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Last month, the Bulgarian Constitutional Court rejected the Istanbul Convention, a treaty intended to prevent violence against women –from marital rape to female genital mutilation–, as unconstitutional. The July 27 ruling likely kills any chance the treaty will be ratified by the Bulgarian parliament.

In an eight-to-four decision, the twelve-member court ruled that the convention’s definition of “gender” as a social construct “relativizes the borderline between the two sexes – male and female as biologically determined. If society loses the ability to distinguish between a woman and a man, combating violence against women would only be a formal but unenforceable commitment.” The Bulgarian Constitution, the court ruled, approaches gender and gender roles as deriving from biological sex, stating that the notions of “mother,” “giving birth,” and “midwifery” are all inherently female roles.

The court added that “the lack of a common understanding of the concept of gender is illustrated by the active social and political discussion ‘for’ and ‘against’ the gender ideology that has been ongoing in dozens of countries around the world for two decades.”

The ruling comes after months of intense debate about the merits of the Council of Europe’s Convention on Preventing and Combating Violence Against Women and Domestic Violence, which is the treaty’s full name. At the beginning of 2018, the ruling political coalition in Bulgaria hoped to ratify the Istanbul Convention but received public backlash that almost led to the coalition’s downfall. An unholy alliance of conservative “family values” groups, opportunistic political parties, and religious leaders teamed up against the treaty, which they argue is an effort by Europe to impose its“gender ideology” on Bulgaria. According to these groups, the Istanbul Convention is a social engineering project that undermines traditional marriage and indoctrinates boys and girls with particular views on gender.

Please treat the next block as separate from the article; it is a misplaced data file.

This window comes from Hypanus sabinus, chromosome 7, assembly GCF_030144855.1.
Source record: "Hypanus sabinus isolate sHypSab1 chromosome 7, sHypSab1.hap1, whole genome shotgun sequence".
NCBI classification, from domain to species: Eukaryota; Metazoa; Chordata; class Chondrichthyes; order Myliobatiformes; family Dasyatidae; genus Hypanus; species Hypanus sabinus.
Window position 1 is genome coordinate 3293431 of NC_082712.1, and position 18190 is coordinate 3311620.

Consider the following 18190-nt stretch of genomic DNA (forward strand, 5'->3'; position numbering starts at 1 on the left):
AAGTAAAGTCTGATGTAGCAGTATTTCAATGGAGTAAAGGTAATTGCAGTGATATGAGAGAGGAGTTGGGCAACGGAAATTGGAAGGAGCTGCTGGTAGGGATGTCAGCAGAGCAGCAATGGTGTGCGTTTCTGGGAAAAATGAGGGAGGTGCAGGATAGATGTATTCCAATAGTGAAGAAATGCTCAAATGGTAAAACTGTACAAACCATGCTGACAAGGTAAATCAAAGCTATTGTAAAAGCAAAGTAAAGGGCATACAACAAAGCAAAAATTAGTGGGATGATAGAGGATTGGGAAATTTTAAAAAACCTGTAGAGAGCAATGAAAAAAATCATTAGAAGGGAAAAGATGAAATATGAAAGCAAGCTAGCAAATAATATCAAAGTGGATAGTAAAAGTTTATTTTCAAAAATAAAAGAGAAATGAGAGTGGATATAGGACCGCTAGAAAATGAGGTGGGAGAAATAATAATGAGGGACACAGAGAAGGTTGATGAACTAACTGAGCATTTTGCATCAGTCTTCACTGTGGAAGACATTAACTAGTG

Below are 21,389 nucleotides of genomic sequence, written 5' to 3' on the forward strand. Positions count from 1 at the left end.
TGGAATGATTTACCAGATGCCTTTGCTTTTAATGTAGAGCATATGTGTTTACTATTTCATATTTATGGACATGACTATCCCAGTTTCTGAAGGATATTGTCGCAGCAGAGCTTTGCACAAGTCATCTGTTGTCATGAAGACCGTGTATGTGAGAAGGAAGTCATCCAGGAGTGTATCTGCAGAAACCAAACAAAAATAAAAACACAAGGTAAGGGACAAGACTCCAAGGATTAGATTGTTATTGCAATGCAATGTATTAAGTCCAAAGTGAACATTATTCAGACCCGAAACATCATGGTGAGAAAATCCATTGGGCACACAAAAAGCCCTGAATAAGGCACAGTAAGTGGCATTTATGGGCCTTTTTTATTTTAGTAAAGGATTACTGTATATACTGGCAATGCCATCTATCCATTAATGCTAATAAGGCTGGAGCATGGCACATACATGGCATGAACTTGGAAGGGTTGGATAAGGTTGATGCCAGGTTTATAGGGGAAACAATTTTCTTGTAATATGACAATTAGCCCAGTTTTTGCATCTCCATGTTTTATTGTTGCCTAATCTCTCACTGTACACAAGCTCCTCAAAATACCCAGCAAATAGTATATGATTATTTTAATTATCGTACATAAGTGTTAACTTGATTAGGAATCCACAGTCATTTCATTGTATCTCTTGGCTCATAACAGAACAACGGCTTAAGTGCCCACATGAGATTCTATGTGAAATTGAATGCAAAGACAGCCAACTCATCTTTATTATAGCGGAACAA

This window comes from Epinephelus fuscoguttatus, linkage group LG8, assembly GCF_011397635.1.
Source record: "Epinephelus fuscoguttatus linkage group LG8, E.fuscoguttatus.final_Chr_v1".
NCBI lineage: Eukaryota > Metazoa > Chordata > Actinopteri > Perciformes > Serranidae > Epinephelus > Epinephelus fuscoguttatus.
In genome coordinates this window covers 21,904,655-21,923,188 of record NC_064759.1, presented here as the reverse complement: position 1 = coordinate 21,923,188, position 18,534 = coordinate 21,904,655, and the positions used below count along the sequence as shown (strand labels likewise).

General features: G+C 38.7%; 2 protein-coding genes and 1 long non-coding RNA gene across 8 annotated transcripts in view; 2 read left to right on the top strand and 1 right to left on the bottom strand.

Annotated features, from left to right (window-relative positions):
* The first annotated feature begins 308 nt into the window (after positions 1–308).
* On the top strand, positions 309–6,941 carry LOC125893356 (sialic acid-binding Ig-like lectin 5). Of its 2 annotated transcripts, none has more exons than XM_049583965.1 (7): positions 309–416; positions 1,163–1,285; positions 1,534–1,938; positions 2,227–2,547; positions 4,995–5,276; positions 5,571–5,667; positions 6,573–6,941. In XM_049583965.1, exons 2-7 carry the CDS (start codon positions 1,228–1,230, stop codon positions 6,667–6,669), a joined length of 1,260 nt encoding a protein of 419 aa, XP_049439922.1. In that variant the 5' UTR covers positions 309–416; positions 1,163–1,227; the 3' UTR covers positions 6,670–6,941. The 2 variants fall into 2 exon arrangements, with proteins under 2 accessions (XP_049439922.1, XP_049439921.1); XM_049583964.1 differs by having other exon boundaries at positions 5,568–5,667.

Following the backlash, Prime Minister Boiko Borissov’s government withdrew its request for parliament to approve the convention and MPs of his ruling GERB party petitioned the Constitutional Court for an opinion about the Istanbul Convention’s constitutionality.

The Bulgarian Helsinki Committee, the country’s most prominent human rights organization, called the court ruling “the worst human rights decision in the court’s history, and by a large measure.” Critics have pointed out that each of the Council of Europe’s member states, including Bulgaria, conducted a careful review of the constitutionality of the convention before ratifying it. No other member state’s judiciary has struck down the convention as unconstitutional. So far, the treaty has been ratified by thirty-two member states, including all those in South Eastern Europe.

Several scholars have pointed out the flaws in the Constitutional Court’s majority opinion. The dissenting judges, for example suggested in their dissenting opinion that there may be non-legal factors that motivated the decision, including political campaigns, demonstrations, and opposition to the treaty from the Orthodox Church and other conservative groups.

According to the Gender Equality Index 2017, Bulgaria ranks worst in Europe when it comes to violence against women. Because of the court’s ruling, Bulgarian women and girls will continue to be deprived of protections they urgently need.

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